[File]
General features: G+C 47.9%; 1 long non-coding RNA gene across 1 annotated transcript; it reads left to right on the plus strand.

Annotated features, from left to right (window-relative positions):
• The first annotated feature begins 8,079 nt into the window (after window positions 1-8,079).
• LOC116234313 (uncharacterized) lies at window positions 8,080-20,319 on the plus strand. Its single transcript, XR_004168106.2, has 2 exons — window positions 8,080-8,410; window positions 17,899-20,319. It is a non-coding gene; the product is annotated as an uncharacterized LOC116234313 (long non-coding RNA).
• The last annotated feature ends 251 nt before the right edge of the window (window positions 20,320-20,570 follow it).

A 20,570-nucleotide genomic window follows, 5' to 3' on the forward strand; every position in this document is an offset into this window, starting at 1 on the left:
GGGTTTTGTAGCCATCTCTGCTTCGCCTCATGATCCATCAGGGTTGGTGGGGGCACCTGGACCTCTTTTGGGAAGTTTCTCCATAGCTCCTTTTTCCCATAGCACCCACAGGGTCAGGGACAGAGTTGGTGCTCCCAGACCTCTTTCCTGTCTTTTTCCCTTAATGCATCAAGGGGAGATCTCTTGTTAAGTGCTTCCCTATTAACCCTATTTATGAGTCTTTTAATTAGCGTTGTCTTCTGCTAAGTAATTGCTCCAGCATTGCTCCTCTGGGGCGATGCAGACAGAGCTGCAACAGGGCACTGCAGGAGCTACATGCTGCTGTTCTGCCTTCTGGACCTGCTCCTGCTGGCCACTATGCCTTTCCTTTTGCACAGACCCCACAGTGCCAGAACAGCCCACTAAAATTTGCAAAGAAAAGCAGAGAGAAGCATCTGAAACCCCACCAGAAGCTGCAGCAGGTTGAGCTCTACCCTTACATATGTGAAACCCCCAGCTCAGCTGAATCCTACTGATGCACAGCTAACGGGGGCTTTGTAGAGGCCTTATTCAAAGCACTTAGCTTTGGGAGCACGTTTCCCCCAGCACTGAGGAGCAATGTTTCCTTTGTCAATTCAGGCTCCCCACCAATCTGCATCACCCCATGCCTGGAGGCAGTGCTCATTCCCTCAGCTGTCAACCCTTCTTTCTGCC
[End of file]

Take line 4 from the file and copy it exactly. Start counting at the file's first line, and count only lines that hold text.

• LOC116234313 (uncharacterized) lies at window positions 8,080-20,319 on the plus strand. Its single transcript, XR_004168106.2, has 2 exons — window positions 8,080-8,410; window positions 17,899-20,319. It is a non-coding gene; the product is annotated as an uncharacterized LOC116234313 (long non-coding RNA).